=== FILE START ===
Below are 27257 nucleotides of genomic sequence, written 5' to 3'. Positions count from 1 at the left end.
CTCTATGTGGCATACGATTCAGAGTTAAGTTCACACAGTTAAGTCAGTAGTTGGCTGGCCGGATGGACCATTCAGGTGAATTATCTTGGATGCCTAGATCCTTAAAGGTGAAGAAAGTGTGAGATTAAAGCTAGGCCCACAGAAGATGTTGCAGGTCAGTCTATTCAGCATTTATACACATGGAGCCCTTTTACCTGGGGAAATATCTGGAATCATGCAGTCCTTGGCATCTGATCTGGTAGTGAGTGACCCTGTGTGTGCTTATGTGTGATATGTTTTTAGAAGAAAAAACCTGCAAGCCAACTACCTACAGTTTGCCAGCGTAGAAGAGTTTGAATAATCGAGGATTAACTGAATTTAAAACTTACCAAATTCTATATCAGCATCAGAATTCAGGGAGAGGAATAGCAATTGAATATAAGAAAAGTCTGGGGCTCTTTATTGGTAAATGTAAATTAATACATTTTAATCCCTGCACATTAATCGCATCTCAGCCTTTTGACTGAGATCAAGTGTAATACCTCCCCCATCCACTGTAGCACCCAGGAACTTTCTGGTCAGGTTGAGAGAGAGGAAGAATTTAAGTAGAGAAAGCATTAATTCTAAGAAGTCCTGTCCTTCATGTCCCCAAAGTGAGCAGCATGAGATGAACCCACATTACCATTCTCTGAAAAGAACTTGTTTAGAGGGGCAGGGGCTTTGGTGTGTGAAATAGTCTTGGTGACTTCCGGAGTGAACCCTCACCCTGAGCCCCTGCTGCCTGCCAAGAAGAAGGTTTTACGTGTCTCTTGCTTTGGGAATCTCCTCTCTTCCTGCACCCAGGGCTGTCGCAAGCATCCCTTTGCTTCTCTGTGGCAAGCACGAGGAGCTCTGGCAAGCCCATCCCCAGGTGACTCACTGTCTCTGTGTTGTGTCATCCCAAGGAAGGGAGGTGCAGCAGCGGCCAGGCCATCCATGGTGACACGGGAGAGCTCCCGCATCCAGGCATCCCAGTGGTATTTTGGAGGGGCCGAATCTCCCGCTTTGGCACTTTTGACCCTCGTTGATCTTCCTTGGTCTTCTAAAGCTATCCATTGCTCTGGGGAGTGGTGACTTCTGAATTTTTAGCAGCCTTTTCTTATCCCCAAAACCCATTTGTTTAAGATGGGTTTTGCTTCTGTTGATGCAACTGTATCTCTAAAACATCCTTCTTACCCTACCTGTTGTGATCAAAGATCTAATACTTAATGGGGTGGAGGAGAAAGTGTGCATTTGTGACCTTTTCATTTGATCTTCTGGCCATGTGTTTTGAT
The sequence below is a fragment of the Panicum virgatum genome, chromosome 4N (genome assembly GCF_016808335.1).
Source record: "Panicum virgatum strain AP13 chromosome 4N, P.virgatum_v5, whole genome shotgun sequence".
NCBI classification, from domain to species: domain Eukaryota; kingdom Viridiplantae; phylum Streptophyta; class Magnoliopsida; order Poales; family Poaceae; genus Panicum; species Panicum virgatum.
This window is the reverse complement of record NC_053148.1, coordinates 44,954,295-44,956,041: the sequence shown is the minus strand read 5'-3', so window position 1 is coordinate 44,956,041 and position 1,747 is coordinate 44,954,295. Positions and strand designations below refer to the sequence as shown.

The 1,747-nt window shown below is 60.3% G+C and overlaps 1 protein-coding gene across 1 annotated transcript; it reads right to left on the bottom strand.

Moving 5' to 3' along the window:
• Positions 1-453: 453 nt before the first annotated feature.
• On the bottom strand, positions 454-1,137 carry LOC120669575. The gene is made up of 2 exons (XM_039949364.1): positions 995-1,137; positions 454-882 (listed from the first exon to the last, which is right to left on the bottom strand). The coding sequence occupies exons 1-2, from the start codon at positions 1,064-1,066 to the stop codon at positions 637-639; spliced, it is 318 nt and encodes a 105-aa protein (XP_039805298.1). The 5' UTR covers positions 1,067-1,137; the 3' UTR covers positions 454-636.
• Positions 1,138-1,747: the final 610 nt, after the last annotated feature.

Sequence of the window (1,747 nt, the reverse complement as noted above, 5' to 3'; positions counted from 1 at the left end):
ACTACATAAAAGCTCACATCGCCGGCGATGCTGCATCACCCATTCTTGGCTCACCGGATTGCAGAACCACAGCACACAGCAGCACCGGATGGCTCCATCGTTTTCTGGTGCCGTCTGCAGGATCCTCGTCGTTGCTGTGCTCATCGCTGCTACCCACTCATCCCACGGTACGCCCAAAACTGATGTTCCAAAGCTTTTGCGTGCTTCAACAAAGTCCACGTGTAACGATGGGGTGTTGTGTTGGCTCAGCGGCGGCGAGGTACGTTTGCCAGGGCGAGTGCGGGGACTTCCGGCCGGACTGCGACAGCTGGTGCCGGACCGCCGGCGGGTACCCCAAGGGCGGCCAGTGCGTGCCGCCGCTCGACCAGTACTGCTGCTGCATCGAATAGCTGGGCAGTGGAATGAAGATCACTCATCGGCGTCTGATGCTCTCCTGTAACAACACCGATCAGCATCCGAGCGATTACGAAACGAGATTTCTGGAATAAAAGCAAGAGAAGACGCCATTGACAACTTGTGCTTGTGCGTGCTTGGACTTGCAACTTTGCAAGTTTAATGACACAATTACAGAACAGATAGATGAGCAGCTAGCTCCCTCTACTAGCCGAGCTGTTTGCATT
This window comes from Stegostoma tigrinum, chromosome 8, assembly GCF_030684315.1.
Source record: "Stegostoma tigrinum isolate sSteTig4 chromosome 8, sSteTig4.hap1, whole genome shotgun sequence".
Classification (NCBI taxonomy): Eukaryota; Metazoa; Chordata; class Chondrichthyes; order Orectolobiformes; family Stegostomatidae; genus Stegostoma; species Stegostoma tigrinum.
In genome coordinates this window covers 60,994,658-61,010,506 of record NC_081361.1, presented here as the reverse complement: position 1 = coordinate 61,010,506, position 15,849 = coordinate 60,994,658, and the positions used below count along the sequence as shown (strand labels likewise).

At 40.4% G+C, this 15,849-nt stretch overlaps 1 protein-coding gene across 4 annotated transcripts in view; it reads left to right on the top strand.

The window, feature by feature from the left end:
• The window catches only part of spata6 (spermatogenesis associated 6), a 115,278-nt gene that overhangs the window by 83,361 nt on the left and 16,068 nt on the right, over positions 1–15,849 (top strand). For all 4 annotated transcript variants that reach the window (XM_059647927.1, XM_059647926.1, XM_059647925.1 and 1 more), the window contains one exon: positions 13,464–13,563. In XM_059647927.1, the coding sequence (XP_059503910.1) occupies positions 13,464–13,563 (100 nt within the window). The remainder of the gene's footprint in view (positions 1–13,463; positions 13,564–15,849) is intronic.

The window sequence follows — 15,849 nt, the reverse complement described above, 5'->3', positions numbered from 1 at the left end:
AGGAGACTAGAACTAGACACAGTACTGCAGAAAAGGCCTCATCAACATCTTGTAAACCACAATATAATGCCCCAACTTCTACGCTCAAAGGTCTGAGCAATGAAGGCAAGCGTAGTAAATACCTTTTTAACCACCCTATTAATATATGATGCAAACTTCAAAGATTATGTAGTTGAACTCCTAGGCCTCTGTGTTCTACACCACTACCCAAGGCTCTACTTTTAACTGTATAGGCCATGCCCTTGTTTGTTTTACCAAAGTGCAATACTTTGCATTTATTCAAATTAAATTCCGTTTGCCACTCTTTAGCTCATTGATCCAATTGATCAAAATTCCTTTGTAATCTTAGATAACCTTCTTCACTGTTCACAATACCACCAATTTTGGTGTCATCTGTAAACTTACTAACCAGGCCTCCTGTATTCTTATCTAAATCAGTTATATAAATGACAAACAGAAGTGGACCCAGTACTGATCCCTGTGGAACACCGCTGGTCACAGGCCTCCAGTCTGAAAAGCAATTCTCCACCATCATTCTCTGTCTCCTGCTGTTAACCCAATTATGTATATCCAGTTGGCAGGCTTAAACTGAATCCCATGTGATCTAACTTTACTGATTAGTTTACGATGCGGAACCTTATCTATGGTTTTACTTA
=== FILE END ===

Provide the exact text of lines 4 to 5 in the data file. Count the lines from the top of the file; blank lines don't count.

Source record: "Panicum virgatum strain AP13 chromosome 4N, P.virgatum_v5, whole genome shotgun sequence".
NCBI classification, from domain to species: domain Eukaryota; kingdom Viridiplantae; phylum Streptophyta; class Magnoliopsida; order Poales; family Poaceae; genus Panicum; species Panicum virgatum.